People who have dementia tend to have a constant feeling of the blues and lots of episodes of stress induced agitation. Music has the ability to calm the listener’s nerves, elevate their mood and stimulate positive interactions with others. The good thing about music and especially the instrumental part of it is that it does not need a lot of cognitive processing, which means that it will not need a person with dementia to use their cognitive function to enjoy.

How to select the right music

The mental health and cognitive benefits that patients with Alzheimer’s get from listening to music are endless. It is therefore important to make sure that you include it in their daily routine. When choosing music for a loved one, always consider the following factors:

  • Consider the preferences that your loved one used to have. Using music as a mood booster will only work when the music is something the person can relate with.
  • To set the mood using music, play slow and mellow tunes when you want them to wind down and sleep. On the other hand, when you want them to get active, play faster beats.
  • Encourage movement when playing the music by inviting the person to dance with you or asking them to sing along.
  • When you are playing the music, try your best to cancel out all other sources of noise as you do not want to overstimulate their brain and agitate them.
  • Pay attention to the response which they give to each type of music. The response is what will guide you towards ticking the songs they like and eliminating those that they do not.

Those are a few important things to know about the use of music to help Alzheimer’s patients cope better with their condition and enjoy life. Keep looking for creative ways to incorporate music into their day to day life, and this may even help them hold on to their memories for an even longer time.


Middle Aged Woman Smiling With Hands On CheeksThis article is a guest post by Carolyn Ridland, the founder of CaregiverConnection. About 10 years ago, her parents began reaching the point where they could not be self-sufficient anymore. She was just married with two toddlers, so she felt like she couldn’t take them in, yet she wanted to make sure they were taken care of. Carolyn wanted to share her story, and to let others know that they are not alone if they are in a similar position. Children are expected to take care of their elderly parents when the time comes, but it’s not always that easy. Caregiver Connection emerged from a place of real love and compassion. They understand the struggle that exists when you care deeply about your loved ones, but you’re faced with decisions you never wanted to make. Their main message is that nobody should have to face these times alone.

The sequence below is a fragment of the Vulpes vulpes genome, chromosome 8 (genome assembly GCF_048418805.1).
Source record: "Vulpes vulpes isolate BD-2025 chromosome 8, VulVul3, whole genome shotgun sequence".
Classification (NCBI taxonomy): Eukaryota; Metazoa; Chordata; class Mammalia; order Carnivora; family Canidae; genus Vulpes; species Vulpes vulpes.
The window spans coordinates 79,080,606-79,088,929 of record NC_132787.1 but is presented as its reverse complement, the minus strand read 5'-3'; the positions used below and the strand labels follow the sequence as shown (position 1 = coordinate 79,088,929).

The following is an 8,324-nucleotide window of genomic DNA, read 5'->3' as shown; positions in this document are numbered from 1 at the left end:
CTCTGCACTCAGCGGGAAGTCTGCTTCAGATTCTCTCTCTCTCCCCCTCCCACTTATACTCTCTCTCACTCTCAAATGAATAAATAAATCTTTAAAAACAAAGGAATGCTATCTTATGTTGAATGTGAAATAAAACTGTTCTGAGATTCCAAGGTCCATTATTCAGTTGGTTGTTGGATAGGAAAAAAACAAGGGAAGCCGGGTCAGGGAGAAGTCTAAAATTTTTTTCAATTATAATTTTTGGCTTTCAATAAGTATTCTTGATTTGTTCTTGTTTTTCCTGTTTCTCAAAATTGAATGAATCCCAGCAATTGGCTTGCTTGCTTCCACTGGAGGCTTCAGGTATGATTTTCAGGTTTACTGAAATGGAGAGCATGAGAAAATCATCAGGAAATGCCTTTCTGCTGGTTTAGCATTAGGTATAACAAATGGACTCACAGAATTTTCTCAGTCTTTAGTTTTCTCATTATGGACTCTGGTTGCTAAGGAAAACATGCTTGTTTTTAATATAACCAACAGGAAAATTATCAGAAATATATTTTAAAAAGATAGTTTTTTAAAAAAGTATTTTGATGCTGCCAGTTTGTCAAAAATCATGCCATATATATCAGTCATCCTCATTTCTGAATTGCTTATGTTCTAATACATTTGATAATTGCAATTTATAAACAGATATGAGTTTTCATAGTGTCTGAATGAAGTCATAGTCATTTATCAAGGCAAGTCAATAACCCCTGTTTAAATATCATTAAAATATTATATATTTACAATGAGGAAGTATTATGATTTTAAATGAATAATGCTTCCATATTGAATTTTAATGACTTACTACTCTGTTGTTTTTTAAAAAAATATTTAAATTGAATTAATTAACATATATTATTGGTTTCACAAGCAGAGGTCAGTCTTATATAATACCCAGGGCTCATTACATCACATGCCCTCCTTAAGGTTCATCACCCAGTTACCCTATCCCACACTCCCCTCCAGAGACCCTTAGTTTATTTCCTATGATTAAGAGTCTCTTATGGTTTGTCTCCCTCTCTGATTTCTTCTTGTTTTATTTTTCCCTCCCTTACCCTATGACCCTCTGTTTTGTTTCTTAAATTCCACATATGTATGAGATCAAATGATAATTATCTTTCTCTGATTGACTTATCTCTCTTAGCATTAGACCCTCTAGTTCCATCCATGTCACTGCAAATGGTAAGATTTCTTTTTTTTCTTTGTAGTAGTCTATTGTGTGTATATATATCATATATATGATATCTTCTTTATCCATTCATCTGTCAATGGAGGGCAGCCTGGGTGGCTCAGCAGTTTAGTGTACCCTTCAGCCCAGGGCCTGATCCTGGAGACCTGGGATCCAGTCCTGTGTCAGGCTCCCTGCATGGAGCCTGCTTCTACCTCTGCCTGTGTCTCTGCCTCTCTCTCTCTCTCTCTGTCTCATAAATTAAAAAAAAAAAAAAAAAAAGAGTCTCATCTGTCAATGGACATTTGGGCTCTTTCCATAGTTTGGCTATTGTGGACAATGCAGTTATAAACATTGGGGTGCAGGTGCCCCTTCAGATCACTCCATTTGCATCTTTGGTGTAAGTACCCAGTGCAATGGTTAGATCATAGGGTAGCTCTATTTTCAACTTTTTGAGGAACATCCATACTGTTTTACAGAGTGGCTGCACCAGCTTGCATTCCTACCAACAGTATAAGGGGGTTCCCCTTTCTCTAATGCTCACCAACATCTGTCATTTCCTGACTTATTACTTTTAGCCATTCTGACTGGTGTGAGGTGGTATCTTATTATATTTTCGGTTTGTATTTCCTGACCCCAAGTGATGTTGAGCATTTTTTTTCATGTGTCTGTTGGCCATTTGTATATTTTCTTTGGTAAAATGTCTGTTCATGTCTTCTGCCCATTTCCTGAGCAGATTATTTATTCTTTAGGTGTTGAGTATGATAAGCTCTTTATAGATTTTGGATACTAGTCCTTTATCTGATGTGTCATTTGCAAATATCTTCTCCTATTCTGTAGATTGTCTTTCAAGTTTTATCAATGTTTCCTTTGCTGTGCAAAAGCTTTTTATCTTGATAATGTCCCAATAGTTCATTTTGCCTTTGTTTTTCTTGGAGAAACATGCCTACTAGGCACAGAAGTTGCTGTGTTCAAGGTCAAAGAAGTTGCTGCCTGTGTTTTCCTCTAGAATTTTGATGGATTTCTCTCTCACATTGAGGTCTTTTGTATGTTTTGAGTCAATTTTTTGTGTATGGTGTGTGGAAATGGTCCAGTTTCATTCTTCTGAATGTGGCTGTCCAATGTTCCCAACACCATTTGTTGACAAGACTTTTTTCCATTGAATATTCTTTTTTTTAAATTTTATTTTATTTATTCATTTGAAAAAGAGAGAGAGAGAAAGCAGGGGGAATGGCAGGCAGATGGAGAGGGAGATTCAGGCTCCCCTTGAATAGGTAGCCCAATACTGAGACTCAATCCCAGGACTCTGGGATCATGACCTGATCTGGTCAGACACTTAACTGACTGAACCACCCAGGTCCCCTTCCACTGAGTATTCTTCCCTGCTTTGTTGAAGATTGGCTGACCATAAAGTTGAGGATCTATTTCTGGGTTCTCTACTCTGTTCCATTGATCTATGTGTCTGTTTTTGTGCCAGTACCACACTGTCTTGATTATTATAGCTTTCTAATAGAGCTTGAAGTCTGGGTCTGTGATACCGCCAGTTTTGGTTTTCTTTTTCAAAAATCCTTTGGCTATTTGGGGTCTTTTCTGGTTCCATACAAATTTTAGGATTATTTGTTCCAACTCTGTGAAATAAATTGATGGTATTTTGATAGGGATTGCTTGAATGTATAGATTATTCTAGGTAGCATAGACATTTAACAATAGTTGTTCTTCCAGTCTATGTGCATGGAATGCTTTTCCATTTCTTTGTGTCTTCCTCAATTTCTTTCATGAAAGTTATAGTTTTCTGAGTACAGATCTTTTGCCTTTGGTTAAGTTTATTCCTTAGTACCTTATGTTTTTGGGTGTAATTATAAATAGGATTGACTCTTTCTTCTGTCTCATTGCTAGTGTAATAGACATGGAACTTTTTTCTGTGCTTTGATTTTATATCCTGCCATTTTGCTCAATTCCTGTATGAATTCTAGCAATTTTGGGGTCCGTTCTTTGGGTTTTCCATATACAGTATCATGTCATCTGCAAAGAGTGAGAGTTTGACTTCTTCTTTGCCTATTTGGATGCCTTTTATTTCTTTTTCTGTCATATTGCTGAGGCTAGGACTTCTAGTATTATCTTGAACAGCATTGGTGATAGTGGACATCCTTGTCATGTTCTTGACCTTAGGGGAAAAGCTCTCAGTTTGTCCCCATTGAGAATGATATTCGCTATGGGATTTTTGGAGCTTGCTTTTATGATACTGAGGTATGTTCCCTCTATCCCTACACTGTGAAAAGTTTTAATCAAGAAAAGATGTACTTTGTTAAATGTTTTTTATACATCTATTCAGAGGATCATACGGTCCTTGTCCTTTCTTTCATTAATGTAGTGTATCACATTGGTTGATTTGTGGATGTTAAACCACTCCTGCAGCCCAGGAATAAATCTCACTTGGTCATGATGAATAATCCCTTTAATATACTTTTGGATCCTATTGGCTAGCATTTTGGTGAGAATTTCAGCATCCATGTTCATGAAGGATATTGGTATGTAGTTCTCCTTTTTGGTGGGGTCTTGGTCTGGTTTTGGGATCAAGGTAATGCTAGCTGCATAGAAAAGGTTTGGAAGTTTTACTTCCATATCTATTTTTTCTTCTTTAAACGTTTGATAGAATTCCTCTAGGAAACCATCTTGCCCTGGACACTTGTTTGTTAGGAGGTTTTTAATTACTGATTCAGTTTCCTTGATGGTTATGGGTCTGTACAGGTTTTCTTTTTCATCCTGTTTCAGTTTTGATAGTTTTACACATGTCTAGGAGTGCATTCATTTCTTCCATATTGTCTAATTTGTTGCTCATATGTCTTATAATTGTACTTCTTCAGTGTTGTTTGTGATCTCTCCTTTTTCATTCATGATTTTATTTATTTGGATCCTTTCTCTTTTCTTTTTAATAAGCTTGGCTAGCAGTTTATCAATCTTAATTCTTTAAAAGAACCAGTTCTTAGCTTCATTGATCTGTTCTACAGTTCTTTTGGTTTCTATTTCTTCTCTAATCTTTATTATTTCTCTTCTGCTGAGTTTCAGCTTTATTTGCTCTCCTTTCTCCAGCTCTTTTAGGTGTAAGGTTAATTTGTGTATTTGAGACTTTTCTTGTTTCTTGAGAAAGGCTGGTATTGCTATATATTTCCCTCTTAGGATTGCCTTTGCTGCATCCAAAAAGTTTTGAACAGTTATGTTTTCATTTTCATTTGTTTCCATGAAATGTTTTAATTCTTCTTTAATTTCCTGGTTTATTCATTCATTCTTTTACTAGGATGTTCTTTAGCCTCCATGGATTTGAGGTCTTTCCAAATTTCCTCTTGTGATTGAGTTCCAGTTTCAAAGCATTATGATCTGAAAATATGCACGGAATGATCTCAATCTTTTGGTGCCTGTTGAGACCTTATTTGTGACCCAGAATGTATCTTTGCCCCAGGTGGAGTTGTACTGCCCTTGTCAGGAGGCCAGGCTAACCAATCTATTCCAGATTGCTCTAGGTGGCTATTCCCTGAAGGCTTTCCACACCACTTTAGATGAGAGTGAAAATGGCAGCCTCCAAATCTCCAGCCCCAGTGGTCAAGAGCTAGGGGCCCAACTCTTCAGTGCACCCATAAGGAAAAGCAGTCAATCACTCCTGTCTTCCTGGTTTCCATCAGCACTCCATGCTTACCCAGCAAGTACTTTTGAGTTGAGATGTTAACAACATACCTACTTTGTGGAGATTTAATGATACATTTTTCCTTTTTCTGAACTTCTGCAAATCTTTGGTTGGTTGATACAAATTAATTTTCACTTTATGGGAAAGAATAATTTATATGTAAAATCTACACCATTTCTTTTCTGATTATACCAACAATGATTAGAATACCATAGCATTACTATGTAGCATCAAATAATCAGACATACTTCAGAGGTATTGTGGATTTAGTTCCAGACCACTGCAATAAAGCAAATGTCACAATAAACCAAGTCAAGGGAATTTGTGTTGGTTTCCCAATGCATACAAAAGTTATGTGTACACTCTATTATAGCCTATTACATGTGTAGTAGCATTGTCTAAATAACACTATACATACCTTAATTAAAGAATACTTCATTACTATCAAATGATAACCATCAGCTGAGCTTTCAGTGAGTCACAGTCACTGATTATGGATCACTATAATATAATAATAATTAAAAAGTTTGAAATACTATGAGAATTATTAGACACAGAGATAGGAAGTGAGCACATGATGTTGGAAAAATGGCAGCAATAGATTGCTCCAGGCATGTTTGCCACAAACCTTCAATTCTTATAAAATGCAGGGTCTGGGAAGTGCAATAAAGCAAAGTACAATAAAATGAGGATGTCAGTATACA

Enjoy this post? Help it to grow by sharing on social media!
Want more? Follow AlzScience via email, Facebook, or Twitter!

4 thoughts on “How Music Impacts Alzheimer’s Patients

  1. Anonymous

    Maya, I’ll be sure to give you a list of my favorite artists so you can play them for me if I happen to develop this horrible disease. Love, mom


  2. Alice Gosztyla

    Very interesting and hopeful to think that caregivers of all sorts (family, aides, prof. staff) can do something that will make the Alzheimer’s patient feel happier, more peaceful, and calmer. It almost seems obvious, but it is often the very routine, small things that direct our quality of life on a day to day basis. Thanks, Maya


  3. Alban

    Oliver Sacks described well in the last chapter of Musicophilia the impact and people like Dan Cohen (see Alive Inside) have demonstrated the power of music therapy and music in general. With we have including Music as the essential component of our multi-sensory intervention to fill the days of our community with multimedia content, and we customized the playlists and content to each viewer. We use olfactory stimulation as well as images, photography, and touch in our caregiver channel. Thank you for a great article!

    Liked by 1 person


Leave a Reply

Fill in your details below or click an icon to log in: Logo

You are commenting using your account. Log Out /  Change )

Google photo

You are commenting using your Google account. Log Out /  Change )

Twitter picture

You are commenting using your Twitter account. Log Out /  Change )

Facebook photo

You are commenting using your Facebook account. Log Out /  Change )

Connecting to %s